Report Finds NY Gov Cuomo Harassed Multiple Women

by Julie Scagell
Seth Wenig-Pool/Getty

The report found all 11 women’s claims were credible

A new report released today by Letitia James, the state attorney general, found New York Gov. Andrew Cuomo has sexually harassed multiple women, violating federal and state law. The report comes after a four-month investigation into the allegations of sexual harassment and creating a toxic workplace environment.

The 165-page report found Cuomo sexually harassed current and former government workers, breaking state and federal laws and “created a hostile work environment.” The harassment ranged from unwanted touching, inappropriate comments, and nonconsensual touching of “intimate body parts.”

The investigators said 11 women had accused Cuomo and interviewed 179 witnesses and collected thousands of documents to corroborate the claims. “We found all 11 women to be credible,” employment lawyer Anne Clark said of the report. “There was corroboration to various degrees.”

According to the report, the governor retaliated against at least one woman who went public with her claims, Lindsey Boylan, by creating an unpublished memo that attacked Boylan with conspiracy theories including that she was being funded by far-right supporters of Donald Trump. Boylan went on record stating Cuomo suggested they play “strip poker” on a plane while on a work trip together and kissed her on the lips in his office.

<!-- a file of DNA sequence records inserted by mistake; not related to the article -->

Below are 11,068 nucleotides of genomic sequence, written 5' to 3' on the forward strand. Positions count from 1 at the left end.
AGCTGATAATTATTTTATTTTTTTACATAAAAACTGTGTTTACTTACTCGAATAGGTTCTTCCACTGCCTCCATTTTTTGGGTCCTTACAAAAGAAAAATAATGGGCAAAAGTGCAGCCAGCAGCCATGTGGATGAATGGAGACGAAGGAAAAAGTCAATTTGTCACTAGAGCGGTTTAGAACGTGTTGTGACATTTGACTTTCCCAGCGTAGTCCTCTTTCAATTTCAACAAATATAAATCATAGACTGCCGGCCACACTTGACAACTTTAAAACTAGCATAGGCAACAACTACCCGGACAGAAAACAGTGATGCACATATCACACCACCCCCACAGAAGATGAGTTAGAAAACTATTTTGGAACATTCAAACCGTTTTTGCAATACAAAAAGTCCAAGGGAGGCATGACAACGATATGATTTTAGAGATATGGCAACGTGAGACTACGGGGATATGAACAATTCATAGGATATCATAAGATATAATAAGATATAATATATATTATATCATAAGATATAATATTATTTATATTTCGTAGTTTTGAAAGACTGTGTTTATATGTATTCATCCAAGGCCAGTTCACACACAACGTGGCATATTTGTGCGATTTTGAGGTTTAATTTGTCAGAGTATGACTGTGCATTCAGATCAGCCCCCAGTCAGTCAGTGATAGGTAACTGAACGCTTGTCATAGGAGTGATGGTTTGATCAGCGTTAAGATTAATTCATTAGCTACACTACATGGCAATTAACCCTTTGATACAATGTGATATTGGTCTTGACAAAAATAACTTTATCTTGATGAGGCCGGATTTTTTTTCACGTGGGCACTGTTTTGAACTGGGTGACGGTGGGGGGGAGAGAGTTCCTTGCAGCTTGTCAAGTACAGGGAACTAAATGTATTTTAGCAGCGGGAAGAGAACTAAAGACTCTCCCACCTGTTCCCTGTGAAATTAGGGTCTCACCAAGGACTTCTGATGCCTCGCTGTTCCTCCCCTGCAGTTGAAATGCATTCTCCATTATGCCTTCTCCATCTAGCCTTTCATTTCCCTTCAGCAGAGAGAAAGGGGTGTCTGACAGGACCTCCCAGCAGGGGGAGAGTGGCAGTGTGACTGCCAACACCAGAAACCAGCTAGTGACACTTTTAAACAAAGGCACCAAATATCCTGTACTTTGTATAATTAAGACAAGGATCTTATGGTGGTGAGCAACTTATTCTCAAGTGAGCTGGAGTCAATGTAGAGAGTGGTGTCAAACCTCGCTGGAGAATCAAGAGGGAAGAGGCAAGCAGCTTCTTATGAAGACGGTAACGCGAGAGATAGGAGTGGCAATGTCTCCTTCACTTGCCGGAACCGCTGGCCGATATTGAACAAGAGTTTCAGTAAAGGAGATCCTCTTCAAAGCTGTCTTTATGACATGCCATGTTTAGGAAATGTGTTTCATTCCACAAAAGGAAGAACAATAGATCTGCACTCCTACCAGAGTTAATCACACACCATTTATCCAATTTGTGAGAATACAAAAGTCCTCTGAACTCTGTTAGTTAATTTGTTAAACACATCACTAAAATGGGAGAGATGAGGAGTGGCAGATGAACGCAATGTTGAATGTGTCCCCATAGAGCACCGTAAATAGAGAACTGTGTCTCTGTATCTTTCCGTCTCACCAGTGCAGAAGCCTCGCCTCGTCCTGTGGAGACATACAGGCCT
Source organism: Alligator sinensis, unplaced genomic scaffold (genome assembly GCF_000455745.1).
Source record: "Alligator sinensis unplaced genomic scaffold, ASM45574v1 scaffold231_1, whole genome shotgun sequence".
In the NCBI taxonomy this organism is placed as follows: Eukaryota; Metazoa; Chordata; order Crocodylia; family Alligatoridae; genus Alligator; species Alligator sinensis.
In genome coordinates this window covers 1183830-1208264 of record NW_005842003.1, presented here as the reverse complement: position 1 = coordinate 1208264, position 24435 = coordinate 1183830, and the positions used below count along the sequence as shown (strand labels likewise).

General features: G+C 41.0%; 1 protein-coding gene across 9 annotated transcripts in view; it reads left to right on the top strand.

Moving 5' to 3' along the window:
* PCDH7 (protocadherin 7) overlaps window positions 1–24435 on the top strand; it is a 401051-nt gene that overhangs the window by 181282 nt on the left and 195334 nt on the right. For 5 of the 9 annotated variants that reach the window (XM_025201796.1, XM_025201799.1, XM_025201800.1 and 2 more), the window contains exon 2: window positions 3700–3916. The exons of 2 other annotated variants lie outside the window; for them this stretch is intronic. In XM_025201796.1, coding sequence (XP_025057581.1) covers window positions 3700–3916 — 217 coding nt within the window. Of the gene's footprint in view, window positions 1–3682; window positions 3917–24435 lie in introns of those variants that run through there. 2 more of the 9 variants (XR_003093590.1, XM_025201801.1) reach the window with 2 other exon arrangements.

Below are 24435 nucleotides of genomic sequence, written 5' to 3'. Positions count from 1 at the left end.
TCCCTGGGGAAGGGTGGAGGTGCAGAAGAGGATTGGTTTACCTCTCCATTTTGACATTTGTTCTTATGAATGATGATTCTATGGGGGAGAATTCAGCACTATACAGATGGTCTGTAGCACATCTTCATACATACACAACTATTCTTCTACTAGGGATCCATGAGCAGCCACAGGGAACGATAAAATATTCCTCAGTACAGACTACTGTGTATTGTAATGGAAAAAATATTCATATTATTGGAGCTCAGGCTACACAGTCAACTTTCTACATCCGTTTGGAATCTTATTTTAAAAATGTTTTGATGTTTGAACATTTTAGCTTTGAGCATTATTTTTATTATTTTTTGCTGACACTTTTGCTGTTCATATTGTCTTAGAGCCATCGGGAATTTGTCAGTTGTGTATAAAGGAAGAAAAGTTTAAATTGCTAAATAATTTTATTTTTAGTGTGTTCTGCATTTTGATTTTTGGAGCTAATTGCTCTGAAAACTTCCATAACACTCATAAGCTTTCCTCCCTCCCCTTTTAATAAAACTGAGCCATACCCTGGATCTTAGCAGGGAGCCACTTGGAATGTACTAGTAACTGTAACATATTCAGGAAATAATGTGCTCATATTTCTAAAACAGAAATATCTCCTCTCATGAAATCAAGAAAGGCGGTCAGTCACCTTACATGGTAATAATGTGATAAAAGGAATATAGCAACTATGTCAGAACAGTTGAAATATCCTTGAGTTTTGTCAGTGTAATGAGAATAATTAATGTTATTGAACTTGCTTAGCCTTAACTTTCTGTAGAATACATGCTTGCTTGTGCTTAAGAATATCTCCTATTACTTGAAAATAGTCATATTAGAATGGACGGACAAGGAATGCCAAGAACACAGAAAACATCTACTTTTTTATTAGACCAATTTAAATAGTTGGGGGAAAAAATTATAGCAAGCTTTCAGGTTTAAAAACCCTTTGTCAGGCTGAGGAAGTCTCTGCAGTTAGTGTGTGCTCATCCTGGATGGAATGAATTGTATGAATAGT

While the public knew of many of the allegations against the Democratic governor, the report also contains two previously unreported allegations of sexual harassment, including an unnamed female state trooper and an employee of an energy company.

“Governor Cuomo sexually harassed current and former state employees in violation of both federal and state laws,” James said. “The independent investigation found that Governor Cuomo harassed multiple women, many of whom were young women, by engaging in unwanted groping, kisses, hugging, and by making inappropriate comments.”

To date, Cuomo has refused to step down from his position and has repeatedly denied many of the claims, only apologizing if his actions made the women “feel uncomfortable.”

The report did not find that Cuomo’s actions should be subject to criminal prosecution.

James said the report revealed “a deeply disturbing, yet clear picture” and “conduct that corrodes the very fabric and character of our state government and shines light on injustice that can be present at the highest levels of government.”

The investigation, which specifically pushed back against Cuomo’s defense that his conduct was nothing more than “customary,” friendly gestures, concluded that Cuomo created a hostile work environment “rife with bullying, fear, and intimidation.”

Carl Heastie, the speaker of the State Assembly, said that the Assembly, which can choose to impeach Cuomo, would undertake “an in-depth examination of the report and its corresponding exhibits. We will have more to say in the very near future.”

He continued: “The conduct by the governor outlined in this report would indicate someone who is not fit for office.”